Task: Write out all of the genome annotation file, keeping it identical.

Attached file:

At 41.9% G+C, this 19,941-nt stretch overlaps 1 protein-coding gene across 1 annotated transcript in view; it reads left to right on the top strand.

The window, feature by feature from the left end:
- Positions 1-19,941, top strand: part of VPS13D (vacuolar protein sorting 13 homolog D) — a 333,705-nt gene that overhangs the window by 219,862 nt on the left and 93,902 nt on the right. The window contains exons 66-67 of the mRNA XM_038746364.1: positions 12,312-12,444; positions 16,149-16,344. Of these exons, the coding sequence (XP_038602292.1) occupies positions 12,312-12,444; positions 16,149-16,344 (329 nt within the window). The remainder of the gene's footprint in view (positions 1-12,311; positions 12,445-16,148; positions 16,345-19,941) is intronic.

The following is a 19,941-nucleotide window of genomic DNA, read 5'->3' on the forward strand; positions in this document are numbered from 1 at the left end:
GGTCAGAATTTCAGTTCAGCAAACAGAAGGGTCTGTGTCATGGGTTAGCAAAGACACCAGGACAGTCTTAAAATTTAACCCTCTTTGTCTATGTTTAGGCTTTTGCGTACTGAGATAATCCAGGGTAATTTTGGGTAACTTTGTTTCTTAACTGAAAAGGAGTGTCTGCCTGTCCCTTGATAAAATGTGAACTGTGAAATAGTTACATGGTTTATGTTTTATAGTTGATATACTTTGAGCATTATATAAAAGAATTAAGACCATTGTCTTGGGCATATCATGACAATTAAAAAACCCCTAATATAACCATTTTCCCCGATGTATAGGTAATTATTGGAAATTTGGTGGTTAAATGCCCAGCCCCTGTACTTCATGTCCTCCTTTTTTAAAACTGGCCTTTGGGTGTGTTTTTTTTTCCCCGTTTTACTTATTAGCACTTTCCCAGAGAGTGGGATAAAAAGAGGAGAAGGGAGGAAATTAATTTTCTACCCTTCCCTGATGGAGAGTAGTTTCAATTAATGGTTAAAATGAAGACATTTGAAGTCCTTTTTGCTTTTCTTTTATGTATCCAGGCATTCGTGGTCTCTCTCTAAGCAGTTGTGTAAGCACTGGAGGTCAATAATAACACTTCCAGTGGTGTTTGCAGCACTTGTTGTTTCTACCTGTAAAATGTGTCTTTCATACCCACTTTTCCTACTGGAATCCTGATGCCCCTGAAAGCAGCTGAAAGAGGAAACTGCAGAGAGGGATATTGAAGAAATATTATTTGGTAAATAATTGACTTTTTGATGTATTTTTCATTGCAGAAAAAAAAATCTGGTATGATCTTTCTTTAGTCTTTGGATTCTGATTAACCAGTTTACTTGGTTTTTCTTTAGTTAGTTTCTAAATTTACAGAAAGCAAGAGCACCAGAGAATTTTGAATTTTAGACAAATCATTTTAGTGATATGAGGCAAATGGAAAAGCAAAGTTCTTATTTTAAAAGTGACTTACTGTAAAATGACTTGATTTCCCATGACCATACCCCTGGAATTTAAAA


At 41.9% G+C, this 19,941-nt stretch overlaps 1 protein-coding gene across 1 annotated transcript in view; it reads left to right on the top strand.

The window, feature by feature from the left end:
- Positions 1-19,941, top strand: part of VPS13D (vacuolar protein sorting 13 homolog D) — a 333,705-nt gene that overhangs the window by 219,862 nt on the left and 93,902 nt on the right. The window contains exons 66-67 of the mRNA XM_038746364.1: positions 12,312-12,444; positions 16,149-16,344. Of these exons, the coding sequence (XP_038602292.1) occupies positions 12,312-12,444; positions 16,149-16,344 (329 nt within the window). The remainder of the gene's footprint in view (positions 1-12,311; positions 12,445-16,148; positions 16,345-19,941) is intronic.

The following is a 19,941-nucleotide window of genomic DNA, read 5'->3' on the forward strand; positions in this document are numbered from 1 at the left end:
GGTCAGAATTTCAGTTCAGCAAACAGAAGGGTCTGTGTCATGGGTTAGCAAAGACACCAGGACAGTCTTAAAATTTAACCCTCTTTGTCTATGTTTAGGCTTTTGCGTACTGAGATAATCCAGGGTAATTTTGGGTAACTTTGTTTCTTAACTGAAAAGGAGTGTCTGCCTGTCCCTTGATAAAATGTGAACTGTGAAATAGTTACATGGTTTATGTTTTATAGTTGATATACTTTGAGCATTATATAAAAGAATTAAGACCATTGTCTTGGGCATATCATGACAATTAAAAAACCCCTAATATAACCATTTTCCCCGATGTATAGGTAATTATTGGAAATTTGGTGGTTAAATGCCCAGCCCCTGTACTTCATGTCCTCCTTTTTTAAAACTGGCCTTTGGGTGTGTTTTTTTTTCCCCGTTTTACTTATTAGCACTTTCCCAGAGAGTGGGATAAAAAGAGGAGAAGGGAGGAAATTAATTTTCTACCCTTCCCTGATGGAGAGTAGTTTCAATTAATGGTTAAAATGAAGACATTTGAAGTCCTTTTTGCTTTTCTTTTATGTATCCAGGCATTCGTGGTCTCTCTCTAAGCAGTTGTGTAAGCACTGGAGGTCAATAATAACACTTCCAGTGGTGTTTGCAGCACTTGTTGTTTCTACCTGTAAAATGTGTCTTTCATACCCACTTTTCCTACTGGAATCCTGATGCCCCTGAAAGCAGCTGAAAGAGGAAACTGCAGAGAGGGATATTGAAGAAATATTATTTGGTAAATAATTGACTTTTTGATGTATTTTTCATTGCAGAAAAAAAAATCTGGTATGATCTTTCTTTAGTCTTTGGATTCTGATTAACCAGTTTACTTGGTTTTTCTTTAGTTAGTTTCTAAATTTACAGAAAGCAAGAGCACCAGAGAATTTTGAATTTTAGACAAATCATTTTAGTGATATGAGGCAAATGGAAAAGCAAAGTTCTTATTTTAAAAGTGACTTACTGTAAAATGACTTGATTTCCCATGACCATACCCCTGGAATTTAAAA